This sponsored column is by Law Office of James Montana PLLC. All questions about it should be directed to James Montana, Esq., Doran Shemin, Esq., and Laura Lorenzo, Esq., practicing attorneys at The Law Office of James Montana PLLC, an immigration-focused law firm located in Arlington, Virginia. The legal information given here is general in nature. If you want legal advice, contact us for an appointment.
COVID-19 had systemic effects on the U.S. immigration system. We’ve had travel bans, travel bans reversed and new vaccination requirements for foreign nationals. We’ve also seen gigantic delays at U.S. Embassies abroad.
October brought the biggest changes when it comes to the intersection of immigration and COVID-19. First, beginning on October 1, immigrants applying for green cards either within the United States or at U.S. embassies abroad are required to be fully vaccinated against COVID-19. There are a few exceptions, and various vaccinations are acceptable apart from the “big three” we have in the United States. This vaccination requirement is an addition to the other vaccines that were previously required, like the influenza and chicken pox vaccines. We expect this requirement to stick around for the foreseeable future.
October also marked the month when geographic travel bans were reversed and the Biden Administration issued a new proclamation requiring vaccination for travel to the United States. Previously, visitors and other temporary immigrants from the Schengen Area, Brazil, India and some other countries were not permitted to travel to the United States unless they had spent a specific amount of time in a third country without testing positive for COVID-19. Now, those geographic restrictions no longer apply and now temporary immigrants, including visitors, must show that they are vaccinated against COVID-19, with minor exceptions. Some exceptions include children under 18, diplomats and airline crew members.
DACA and DREAMers Remain in Limbo
Federal courts have made a confusing series of decisions regarding the Obama-era DACA program. Impact litigators on both sides have obtained competing orders for injunctive relief in different federal courts, and so, like everyone’s favorite throwback Facebook status, it’s complicated. The current status of the DACA program is as follows: those are who are eligible for DACA but never filed before can file their initial applications, but the immigration authorities are holding onto those applications until further notice; therefore, new applicants should not expect a decision on their initial applications any time soon. Those who previously had DACA before the federal court litigation may still file and renew their DACA for the time being.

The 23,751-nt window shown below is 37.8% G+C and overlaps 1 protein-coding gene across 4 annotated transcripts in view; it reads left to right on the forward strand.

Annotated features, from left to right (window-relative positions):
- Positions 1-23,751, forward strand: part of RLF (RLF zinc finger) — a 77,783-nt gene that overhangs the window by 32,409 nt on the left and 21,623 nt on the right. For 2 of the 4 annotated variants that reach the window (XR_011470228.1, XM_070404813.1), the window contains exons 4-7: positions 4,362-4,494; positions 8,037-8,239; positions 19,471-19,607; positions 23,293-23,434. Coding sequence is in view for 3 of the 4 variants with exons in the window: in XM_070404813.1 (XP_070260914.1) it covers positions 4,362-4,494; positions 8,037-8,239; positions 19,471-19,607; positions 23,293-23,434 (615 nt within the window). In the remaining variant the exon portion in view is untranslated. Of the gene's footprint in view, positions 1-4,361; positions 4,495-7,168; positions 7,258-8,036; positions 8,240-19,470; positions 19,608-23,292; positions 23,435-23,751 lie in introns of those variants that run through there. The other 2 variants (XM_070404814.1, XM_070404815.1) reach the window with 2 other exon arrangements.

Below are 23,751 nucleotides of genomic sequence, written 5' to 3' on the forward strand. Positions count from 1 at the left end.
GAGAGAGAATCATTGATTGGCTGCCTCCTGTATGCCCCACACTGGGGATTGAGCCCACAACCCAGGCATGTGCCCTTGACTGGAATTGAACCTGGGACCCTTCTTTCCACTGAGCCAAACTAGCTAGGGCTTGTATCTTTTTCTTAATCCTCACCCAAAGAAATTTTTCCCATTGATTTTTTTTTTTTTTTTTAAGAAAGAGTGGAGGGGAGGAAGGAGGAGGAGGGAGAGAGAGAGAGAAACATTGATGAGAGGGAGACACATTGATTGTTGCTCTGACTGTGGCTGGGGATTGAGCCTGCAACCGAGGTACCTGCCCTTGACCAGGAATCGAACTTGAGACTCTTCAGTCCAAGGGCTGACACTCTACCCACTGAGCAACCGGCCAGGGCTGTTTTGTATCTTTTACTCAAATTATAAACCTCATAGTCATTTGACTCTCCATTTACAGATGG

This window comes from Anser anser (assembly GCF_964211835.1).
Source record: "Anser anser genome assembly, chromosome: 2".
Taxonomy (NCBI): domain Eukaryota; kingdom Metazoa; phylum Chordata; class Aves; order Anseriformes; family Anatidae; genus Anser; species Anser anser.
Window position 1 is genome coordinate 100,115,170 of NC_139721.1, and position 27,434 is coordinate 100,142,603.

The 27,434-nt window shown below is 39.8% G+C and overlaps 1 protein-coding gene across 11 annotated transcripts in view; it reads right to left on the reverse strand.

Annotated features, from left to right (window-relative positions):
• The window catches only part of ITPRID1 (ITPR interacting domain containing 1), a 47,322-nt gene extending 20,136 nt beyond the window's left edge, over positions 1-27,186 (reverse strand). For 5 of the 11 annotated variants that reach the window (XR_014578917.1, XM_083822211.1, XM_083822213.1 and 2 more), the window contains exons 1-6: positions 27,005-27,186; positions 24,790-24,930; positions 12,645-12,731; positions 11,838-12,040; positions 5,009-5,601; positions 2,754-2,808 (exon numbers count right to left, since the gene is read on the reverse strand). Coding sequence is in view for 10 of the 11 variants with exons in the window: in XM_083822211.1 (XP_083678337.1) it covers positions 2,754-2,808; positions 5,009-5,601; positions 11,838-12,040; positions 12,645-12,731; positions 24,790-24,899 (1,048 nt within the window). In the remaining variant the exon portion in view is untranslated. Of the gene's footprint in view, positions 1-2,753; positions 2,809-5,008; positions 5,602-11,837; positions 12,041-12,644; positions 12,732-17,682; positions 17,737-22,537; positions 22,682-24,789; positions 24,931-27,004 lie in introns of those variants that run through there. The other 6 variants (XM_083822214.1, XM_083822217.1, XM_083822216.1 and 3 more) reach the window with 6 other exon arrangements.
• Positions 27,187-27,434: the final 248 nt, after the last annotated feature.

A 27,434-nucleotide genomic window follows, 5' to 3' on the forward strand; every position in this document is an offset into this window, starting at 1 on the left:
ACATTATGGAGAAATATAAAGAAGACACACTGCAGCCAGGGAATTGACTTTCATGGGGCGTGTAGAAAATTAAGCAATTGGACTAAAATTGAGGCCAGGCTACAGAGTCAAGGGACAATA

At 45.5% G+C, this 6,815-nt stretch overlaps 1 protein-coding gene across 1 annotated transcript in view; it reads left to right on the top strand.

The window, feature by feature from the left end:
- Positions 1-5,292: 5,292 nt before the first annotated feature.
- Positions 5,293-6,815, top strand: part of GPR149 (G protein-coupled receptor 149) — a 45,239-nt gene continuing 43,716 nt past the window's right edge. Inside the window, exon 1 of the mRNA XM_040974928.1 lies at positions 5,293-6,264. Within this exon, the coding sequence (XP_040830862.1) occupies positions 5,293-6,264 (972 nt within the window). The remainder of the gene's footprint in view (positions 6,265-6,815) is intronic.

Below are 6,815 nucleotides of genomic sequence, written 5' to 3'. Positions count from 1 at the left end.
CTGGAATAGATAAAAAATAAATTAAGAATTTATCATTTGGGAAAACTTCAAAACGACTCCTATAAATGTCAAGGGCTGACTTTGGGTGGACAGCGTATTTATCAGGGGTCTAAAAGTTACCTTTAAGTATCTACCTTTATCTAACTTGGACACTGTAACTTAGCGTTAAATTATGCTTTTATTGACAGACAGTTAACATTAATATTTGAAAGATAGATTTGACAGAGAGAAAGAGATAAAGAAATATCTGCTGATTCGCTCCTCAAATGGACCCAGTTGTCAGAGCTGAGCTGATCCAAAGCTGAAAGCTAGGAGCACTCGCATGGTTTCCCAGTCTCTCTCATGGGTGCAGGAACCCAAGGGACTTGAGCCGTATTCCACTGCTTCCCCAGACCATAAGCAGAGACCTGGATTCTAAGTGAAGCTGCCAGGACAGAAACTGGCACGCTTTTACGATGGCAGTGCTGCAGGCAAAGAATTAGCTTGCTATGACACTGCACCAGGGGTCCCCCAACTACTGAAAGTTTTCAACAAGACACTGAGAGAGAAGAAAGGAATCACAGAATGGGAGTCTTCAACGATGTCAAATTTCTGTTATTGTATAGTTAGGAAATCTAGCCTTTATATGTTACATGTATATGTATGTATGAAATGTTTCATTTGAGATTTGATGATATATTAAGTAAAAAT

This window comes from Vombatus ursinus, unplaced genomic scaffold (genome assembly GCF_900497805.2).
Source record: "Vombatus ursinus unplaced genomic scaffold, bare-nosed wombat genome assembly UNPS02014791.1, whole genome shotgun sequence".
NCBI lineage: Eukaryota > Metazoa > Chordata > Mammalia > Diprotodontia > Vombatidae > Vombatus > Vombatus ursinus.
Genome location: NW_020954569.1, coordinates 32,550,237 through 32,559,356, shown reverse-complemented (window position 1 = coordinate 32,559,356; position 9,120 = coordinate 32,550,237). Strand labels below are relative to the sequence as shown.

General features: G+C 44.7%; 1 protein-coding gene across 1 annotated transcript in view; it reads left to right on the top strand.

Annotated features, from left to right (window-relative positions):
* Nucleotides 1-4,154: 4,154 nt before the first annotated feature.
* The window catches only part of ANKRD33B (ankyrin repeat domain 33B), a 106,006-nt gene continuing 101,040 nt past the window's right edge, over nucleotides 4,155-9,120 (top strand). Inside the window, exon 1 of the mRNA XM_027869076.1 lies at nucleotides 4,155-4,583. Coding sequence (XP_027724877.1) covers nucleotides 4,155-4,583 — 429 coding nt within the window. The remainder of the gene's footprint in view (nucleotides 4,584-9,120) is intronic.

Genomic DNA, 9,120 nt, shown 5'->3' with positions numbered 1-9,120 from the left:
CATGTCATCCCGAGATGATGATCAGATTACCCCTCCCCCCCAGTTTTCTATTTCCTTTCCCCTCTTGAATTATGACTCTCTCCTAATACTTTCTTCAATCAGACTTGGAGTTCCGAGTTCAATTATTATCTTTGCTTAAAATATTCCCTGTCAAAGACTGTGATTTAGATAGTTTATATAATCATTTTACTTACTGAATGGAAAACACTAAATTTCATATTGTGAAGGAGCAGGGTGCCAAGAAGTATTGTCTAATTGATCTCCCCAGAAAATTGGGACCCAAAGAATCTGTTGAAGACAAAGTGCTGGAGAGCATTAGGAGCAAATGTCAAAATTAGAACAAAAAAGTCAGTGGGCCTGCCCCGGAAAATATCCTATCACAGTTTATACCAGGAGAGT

Despite lots of hope from many about relief for DREAMers, we still have not seen any major changes come out of Congress for DREAMers. We also haven’t seen the DACA program come through a notice and comment period via the Administrative Procedures Act, so we expect this limbo to remain for the time being.
Still No Amnesty
As we predicted, Sen. Joe Manchin (D-WV) — Lord of the Black Hills, First of His Name — has torpedoed the Build Back Better Act. Even if he hadn’t done so, our view was that the immigration provisions of BBB were toast, due to the complex requirements of the reconciliation procedure. Going forward, don’t expect significant immigration reform to come out of the current Congress. But don’t worry — things can still get worse! The CW is that Republicans will take back both the House and the Senate in 2022, which means divided government and, especially on hot-button questions like immigration, guaranteed gridlock.
As always, we welcome your thoughts and questions and will do our best to respond.
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